Two-state solution at risk, international committee says

Report claims lack of political horizon sinking Palestinian statehood chances

Palestinians chant slogans against Prime Minister Salam Fayyad while protesting the high cost of living in the West Bank city of Hebron,  September 10, 2012.  (photo credit: Nasser Shiyoukhi/AP)
Palestinians chant slogans against Prime Minister Salam Fayyad while protesting the high cost of living in the West Bank city of Hebron, September 10, 2012. (photo credit: Nasser Shiyoukhi/AP)

The possibility of a two-state solution has become endangered by the stalemate in the peace negotiations, Israel’s presence in the West Bank and the Palestinian Authority’s financial hardships, a United Nations-affiliated body said Thursday.

The Ad Hoc Liaison Committee, which coordinates international development assistance for the PA, said Ramallah’s recent state-building efforts would be for naught if not accompanied by an accord with Israel.

“While the PA has continued building the institutions of a future Palestinian state, the prolonged absence of a credible political horizon for a final-status agreement, ongoing conflict and the occupation represent ever more acute challenges to this progress,” the group said in a statement.

The report, prepared by UN Special Coordinator Robert Serry, focused particular attention on Area C, East Jerusalem and the Gaza Strip, the three areas where the PA is least able to extend its authority.

It argued that the West Bank’s Area C — under full Israeli military and administrative control under the Oslo Accords — is fundamental to the contiguity of the West Bank and the viability of a future Palestinian state.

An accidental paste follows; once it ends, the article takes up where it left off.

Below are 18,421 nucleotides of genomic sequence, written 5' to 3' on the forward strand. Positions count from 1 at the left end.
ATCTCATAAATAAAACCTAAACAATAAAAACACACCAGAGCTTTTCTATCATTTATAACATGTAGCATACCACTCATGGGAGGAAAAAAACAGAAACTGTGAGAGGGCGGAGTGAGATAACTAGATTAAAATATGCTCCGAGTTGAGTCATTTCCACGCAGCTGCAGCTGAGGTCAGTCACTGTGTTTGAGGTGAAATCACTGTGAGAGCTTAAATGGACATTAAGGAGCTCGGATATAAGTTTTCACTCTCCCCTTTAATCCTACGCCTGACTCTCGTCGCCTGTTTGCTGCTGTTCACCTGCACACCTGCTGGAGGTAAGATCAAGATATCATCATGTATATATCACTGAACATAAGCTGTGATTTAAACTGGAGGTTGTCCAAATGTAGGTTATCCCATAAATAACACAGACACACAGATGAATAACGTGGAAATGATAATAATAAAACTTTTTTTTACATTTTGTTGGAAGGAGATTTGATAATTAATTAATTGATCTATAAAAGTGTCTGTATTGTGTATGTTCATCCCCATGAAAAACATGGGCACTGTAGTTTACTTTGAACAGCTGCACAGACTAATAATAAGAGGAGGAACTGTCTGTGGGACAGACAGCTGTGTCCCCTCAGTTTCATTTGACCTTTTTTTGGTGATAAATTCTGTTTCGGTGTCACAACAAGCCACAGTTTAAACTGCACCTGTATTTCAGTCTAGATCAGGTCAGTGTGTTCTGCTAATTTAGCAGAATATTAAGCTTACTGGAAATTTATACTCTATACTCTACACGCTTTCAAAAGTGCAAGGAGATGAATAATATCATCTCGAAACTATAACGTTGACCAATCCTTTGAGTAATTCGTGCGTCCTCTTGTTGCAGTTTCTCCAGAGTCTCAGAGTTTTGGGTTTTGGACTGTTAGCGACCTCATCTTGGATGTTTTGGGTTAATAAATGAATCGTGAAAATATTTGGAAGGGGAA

Area C comprises about 60% of the West Bank: It is home to approximately 70,000 Palestinians, and the area in which the majority of the Jewish settlements are set up.

In the immediate term, the report said, the UN will continue to focus on planning and building permits for the Palestinians, as well as education and health facilities.

The leadership in Ramallah, however, has recently come under intense domestic pressure as unemployment rises, along with the cost of living. Earlier this month, thousands of Palestinians took to the streets to protest the fiscal crisis, calling for Palestinian Prime Minister Salam Fayyad’s ouster.

According to Serry, the PA’s usual sponsors will need to increase their contributions to ensure its fiscal viability.

A report by the World Bank on Wednesday predicted a $1.5 billion deficit for the PA this year.

“Donors do need to act urgently in the face of a serious fiscal crisis facing the PA in the short term,” Mariam Sherman, the World Bank’s country director for the West Bank and Gaza Strip, said in a statement, according to Reuters.

The Ad Hoc Committee report also emphasized the need to ease movement and access restrictions to allow the Palestinian private sector to develop, generate economic growth and improve living conditions in the occupied Palestinian territory.

Palestinian Authority President Mahmoud Abbas on Wednesday announced his intention to resign and called on government factions to find a successor. Possible factors in the reported decision could include the growing rift between the Hamas-ruled Gaza and the PA-run West Bank, and the stalemate in the peace process with Israel.

Serry noted with appreciation Israel’s ongoing cooperation and the approval of another substantial package of UN reconstruction and sanitation works, including 449 housing units in Khan Younis and 6 UNRWA schools.

“In a tense and rapidly changing region, the vision of the two-state solution and the achievements of the Palestinian Authority are elements of stability and progress that must be maintained and realized in full without further delay,” the report read.

The AHLC is a 15-member committee that serves development assistance to the Palestinian people. Chaired by Norway, it is cosponsored by the EU and the US, with participation from the United Nations, the World Bank and the International Monetary Fund.

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